1. To charge at the maximum it must have 120V at it's input (it's AC input, not somewhere upstream). Less input means less DC amps. Some models publish graphs, some don't. I typically get 80A with 116V.
    2. The display DC amps is based on AC input. Mine will indicate 100A when in fact it's only supplying 80A, this is measured at the DC output and includes house loads.
    The above is based on my actual measurements and confirmed by Magnum as design tradeoffs.
  • CATravelerCATraveler Solar Expert Posts: 98 ✭✭✭✭
    Re: Fifth Wheel 12v system

    BTW Most RVers aren't aware of the Magnum design limitations and 80A is a respectable charge. But I thought that with your high power usage and large battery bank you'd want to factor in gen run time, etc.
  • Blackcherry04Blackcherry04 Solar Expert Posts: 2,490 ✭✭✭
    Re: Fifth Wheel 12v system
    CATraveler wrote: »
    BTW Most RVers aren't aware of the Magnum design limitations and 80A is a respectable charge. But I thought that with your high power usage and large battery bank you'd want to factor in gen run time, etc.
    Id' suggest that it may not only be a voltage issue with them. They seem to be very temperature sensitive and will go into " Charger Cut Back Mode", that is about the % you are seeing. I'v tried a lot of things to vent them better and I could never stop them from doing it, even on a open floor they will still cut back.
  • inetdoginetdog Solar Expert Posts: 3,123 ✭✭✭✭
    Re: Fifth Wheel 12v system
    Normok wrote: »
    I think 6 2v 1050ah batteries wired parallel should be enough but not sure.

    Try "wired in series". :-)
    SMA SB 3000, old BP panels.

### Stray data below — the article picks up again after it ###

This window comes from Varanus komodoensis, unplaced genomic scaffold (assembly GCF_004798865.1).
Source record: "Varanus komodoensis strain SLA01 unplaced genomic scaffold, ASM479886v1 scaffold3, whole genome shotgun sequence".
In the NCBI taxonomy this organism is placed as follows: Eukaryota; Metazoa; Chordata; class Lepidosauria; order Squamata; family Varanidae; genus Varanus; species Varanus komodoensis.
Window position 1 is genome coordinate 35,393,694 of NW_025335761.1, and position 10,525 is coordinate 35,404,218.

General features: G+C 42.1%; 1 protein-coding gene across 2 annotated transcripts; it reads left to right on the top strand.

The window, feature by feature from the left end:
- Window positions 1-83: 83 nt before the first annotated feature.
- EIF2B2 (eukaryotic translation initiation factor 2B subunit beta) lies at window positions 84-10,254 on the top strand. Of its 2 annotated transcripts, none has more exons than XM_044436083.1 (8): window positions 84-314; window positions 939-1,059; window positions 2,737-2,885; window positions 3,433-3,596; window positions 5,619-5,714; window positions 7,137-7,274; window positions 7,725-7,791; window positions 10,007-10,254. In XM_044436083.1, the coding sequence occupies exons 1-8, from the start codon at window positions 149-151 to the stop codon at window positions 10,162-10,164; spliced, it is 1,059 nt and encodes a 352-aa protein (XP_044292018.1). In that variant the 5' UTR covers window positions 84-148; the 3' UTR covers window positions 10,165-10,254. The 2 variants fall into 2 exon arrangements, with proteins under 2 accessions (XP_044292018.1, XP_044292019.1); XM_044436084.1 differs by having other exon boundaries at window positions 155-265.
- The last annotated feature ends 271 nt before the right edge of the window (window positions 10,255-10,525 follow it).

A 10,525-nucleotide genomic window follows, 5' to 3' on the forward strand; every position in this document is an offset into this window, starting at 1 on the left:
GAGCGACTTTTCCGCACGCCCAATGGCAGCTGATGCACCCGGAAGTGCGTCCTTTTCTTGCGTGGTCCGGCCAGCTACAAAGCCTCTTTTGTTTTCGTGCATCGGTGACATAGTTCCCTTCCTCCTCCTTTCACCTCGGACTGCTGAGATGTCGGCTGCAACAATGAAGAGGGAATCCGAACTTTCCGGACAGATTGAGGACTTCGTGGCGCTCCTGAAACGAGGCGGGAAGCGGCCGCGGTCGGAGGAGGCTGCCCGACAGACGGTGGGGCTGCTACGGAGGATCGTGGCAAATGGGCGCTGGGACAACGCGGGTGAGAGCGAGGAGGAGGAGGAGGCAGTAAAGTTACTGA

• NormokNormok Solar Expert Posts: 36
    Re: Fifth Wheel 12v system
    inetdog wrote: »
    Try "wired in series". :-)

    Ya Coot already checked me #2. My amatuer status is becoming more apparent by the minute. I should just pay someone but I just wouldnt be happy not understanding how it all worked.
  • PhotowhitPhotowhit Solar Expert Posts: 5,011 ✭✭✭✭
    Re: Fifth Wheel 12v system
    Normok wrote: »
    ....but I just wouldnt be happy not understanding how it all worked.
    "One of us, one of us..."
    Home system 4000 watt (Evergreen) array standing, with 2 Midnite Classic Lites,  Midnite E-panel, Prosine 1800 and Exeltech 1100, 660 ah 24v ForkLift battery. Off grid for @16 of last 17 years. Assorted other systems, and to many panels in the closet to not do more...lol
  • bmetbmet Solar Expert Posts: 630 ✭✭
    Re: Fifth Wheel 12v system
    CATraveler wrote: »
    The typical RV furnace uses 6-8A for the fan and he might have 2 furnaces. 20hr a day is a lot of propane and the typical RV has limited insulation with thin walls.

    My 31ft 5th wheel uses only propane for its furnace, and I've got shore power available. Sort of maddening to use space heater, I added a second 20 amp line for that purpose since the RV came with 30 amp connection. The last family guest used up 30lb cylinder in 4 days.
  • CATravelerCATraveler Solar Expert Posts: 98 ✭✭✭✭
    Re: Fifth Wheel 12v system
    Id' suggest that it may not only be a voltage issue with them. They seem to be very temperature sensitive and will go into " Charger Cut Back Mode", that is about the % you are seeing. I'v tried a lot of things to vent them better and I could never stop them from doing it, even on a open floor they will still cut back.
    I've observed a temperature sensitivity DC float voltage. It has varied from 13.1-13.9. However the max charge rate limitation that I saw during normal daytime temperatures led me to conclude that my unit was defective. I was headed towards Everett and called about parts/repair. No need they said it's working as designed and needs 120V at the input terminals for maximum DC charge. In fact one day I had 119V and the charge rate was about 95A. But CG voltage is typically less than 120V.
  • CATravelerCATraveler Solar Expert Posts: 98 ✭✭✭✭
    Re: Fifth Wheel 12v system

    BTW An 80A charge rate is certainly more than adequate in a CG. My gen typically runs 116V which gave me the 80A limit and I wanted more to reduce gen run time. Perhaps the gen voltage regulator can be adjusted...